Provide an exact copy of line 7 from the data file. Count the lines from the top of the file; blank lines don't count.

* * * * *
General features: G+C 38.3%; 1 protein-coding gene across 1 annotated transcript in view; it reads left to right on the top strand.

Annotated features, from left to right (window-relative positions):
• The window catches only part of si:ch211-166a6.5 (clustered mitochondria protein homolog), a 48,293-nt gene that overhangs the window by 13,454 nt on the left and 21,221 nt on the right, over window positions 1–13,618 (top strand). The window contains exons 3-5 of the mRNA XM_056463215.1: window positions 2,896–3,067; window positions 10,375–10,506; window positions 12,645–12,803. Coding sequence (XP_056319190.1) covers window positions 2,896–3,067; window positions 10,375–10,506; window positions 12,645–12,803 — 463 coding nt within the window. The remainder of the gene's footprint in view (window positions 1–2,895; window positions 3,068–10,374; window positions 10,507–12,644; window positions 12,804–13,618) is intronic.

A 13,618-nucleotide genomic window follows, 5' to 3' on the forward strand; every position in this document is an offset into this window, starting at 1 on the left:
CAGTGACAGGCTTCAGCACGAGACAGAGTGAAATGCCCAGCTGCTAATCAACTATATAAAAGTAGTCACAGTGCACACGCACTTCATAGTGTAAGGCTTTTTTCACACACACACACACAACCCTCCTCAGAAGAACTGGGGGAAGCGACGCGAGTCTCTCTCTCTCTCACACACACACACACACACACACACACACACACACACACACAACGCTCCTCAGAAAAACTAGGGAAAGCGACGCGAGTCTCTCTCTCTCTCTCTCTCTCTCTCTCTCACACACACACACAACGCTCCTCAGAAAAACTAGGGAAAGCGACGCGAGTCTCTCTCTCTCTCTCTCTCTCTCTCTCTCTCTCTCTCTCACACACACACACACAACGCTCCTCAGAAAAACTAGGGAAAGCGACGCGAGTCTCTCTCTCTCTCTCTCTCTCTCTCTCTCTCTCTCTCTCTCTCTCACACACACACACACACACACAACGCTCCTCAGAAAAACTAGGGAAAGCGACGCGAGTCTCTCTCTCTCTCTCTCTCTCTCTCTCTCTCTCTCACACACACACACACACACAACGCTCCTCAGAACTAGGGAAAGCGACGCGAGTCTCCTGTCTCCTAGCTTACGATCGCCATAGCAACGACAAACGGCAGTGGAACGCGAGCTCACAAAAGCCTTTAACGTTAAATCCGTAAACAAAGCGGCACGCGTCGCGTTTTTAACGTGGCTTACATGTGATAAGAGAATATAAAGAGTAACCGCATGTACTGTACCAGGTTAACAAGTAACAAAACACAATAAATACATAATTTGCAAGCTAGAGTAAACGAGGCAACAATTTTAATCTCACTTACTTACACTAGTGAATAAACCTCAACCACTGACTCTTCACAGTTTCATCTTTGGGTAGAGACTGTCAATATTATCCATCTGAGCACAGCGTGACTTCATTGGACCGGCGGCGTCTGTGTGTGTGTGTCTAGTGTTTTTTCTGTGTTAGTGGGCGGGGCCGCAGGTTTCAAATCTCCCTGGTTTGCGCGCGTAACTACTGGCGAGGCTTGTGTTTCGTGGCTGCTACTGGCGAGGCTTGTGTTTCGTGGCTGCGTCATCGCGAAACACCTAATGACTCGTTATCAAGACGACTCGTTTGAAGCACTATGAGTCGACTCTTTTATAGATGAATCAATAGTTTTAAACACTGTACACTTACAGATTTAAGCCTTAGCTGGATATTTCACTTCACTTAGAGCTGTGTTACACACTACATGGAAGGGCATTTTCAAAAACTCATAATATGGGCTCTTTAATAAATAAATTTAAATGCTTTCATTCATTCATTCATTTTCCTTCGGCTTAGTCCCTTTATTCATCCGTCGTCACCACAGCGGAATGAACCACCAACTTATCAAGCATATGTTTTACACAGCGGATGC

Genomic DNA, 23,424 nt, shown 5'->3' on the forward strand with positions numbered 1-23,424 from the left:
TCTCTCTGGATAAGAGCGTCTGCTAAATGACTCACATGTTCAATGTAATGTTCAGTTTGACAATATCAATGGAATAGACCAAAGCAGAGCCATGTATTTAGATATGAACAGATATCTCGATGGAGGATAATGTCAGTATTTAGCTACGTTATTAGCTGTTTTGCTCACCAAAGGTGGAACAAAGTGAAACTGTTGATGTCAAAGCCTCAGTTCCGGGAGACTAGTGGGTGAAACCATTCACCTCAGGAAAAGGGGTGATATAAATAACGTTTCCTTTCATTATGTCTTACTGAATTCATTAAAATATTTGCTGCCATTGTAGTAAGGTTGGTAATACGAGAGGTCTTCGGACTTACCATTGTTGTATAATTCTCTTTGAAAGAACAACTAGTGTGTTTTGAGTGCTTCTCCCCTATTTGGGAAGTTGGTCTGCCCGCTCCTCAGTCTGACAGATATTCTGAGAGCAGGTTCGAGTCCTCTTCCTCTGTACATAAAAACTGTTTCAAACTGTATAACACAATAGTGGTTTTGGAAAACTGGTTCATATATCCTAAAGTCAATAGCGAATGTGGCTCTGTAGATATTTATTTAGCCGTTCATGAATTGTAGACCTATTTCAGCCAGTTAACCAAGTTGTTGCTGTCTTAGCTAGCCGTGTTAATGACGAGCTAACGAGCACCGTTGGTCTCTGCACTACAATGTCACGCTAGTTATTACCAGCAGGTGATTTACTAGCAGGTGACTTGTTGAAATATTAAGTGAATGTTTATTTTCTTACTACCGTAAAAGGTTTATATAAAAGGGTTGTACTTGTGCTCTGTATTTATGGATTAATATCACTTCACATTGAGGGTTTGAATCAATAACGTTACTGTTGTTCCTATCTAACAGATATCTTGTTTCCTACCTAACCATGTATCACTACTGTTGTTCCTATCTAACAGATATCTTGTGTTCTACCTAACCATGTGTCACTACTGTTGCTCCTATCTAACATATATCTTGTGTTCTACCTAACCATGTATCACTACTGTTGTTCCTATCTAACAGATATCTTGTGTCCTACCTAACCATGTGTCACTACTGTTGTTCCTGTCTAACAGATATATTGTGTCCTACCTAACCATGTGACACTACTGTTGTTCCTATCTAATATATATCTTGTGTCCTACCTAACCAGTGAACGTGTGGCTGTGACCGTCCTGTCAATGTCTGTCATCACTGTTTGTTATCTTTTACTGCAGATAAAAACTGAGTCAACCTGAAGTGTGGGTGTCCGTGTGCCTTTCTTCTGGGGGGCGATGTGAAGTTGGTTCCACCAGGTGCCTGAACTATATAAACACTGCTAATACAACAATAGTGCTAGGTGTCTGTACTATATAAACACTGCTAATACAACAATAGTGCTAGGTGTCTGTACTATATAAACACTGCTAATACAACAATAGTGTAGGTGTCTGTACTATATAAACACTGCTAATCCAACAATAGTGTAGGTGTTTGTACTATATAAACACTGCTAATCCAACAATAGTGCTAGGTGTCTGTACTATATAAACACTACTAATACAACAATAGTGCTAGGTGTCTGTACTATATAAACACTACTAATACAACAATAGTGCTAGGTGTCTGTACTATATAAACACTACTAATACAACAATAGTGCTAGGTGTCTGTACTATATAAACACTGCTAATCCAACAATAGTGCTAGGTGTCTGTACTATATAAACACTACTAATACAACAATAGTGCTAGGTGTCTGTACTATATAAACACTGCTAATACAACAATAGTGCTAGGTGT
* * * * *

TCTCTCTGGATAAGAGCGTCTGCTAAATGACTCACATGTTCAATGTAATGTTCAGTTTGACAATATCAATGGAATAGACCAAAGCAGAGCCATGTATTTAGATATGAACAGATATCTCGATGGAGGATAATGTCAGTATTTAGCTACGTTATTAGCTGTTTTGCTCACCAAAGGTGGAACAAAGTGAAACTGTTGATGTCAAAGCCTCAGTTCCGGGAGACTAGTGGGTGAAACCATTCACCTCAGGAAAAGGGGTGATATAAATAACGTTTCCTTTCATTATGTCTTACTGAATTCATTAAAATATTTGCTGCCATTGTAGTAAGGTTGGTAATACGAGAGGTCTTCGGACTTACCATTGTTGTATAATTCTCTTTGAAAGAACAACTAGTGTGTTTTGAGTGCTTCTCCCCTATTTGGGAAGTTGGTCTGCCCGCTCCTCAGTCTGACAGATATTCTGAGAGCAGGTTCGAGTCCTCTTCCTCTGTACATAAAAACTGTTTCAAACTGTATAACACAATAGTGGTTTTGGAAAACTGGTTCATATATCCTAAAGTCAATAGCGAATGTGGCTCTGTAGATATTTATTTAGCCGTTCATGAATTGTAGACCTATTTCAGCCAGTTAACCAAGTTGTTGCTGTCTTAGCTAGCCGTGTTAATGACGAGCTAACGAGCACCGTTGGTCTCTGCACTACAATGTCACGCTAGTTATTACCAGCAGGTGATTTACTAGCAGGTGACTTGTTGAAATATTAAGTGAATGTTTATTTTCTTACTACCGTAAAAGGTTTATATAAAAGGGTTGTACTTGTGCTCTGTATTTATGGATTAATATCACTTCACATTGAGGGTTTGAATCAATAACGTTACTGTTGTTCCTATCTAACAGATATCTTGTTTCCTACCTAACCATGTATCACTACTGTTGTTCCTATCTAACAGATATCTTGTGTTCTACCTAACCATGTGTCACTACTGTTGCTCCTATCTAACATATATCTTGTGTTCTACCTAACCATGTATCACTACTGTTGTTCCTATCTAACAGATATCTTGTGTCCTACCTAACCATGTGTCACTACTGTTGTTCCTGTCTAACAGATATATTGTGTCCTACCTAACCATGTGACACTACTGTTGTTCCTATCTAATATATATCTTGTGTCCTACCTAACCAGTGAACGTGTGGCTGTGACCGTCCTGTCAATGTCTGTCATCACTGTTTGTTATCTTTTACTGCAGATAAAAACTGAGTCAACCTGAAGTGTGGGTGTCCGTGTGCCTTTCTTCTGGGGGGCGATGTGAAGTTGGTTCCACCAGGTGCCTGAACTATATAAACACTGCTAATACAACAATAGTGCTAGGTGTCTGTACTATATAAACACTGCTAATACAACAATAGTGCTAGGTGTCTGTACTATATAAACACTGCTAATACAACAATAGTGTAGGTGTCTGTACTATATAAACACTGCTAATCCAACAATAGTGTAGGTGTTTGTACTATATAAACACTGCTAATCCAACAATAGTGCTAGGTGTCTGTACTATATAAACACTACTAATACAACAATAGTGCTAGGTGTCTGTACTATATAAACACTACTAATACAACAATAGTGCTAGGTGTCTGTACTATATAAACACTACTAATACAACAATAGTGCTAGGTGTCTGTACTATATAAACACTGCTAATCCAACAATAGTGCTAGGTGTCTGTACTATATAAACACTACTAATACAACAATAGTGCTAGGTGTCTGTACTATATAAACACTGCTAATACAACAATAGTGCTAGGTGT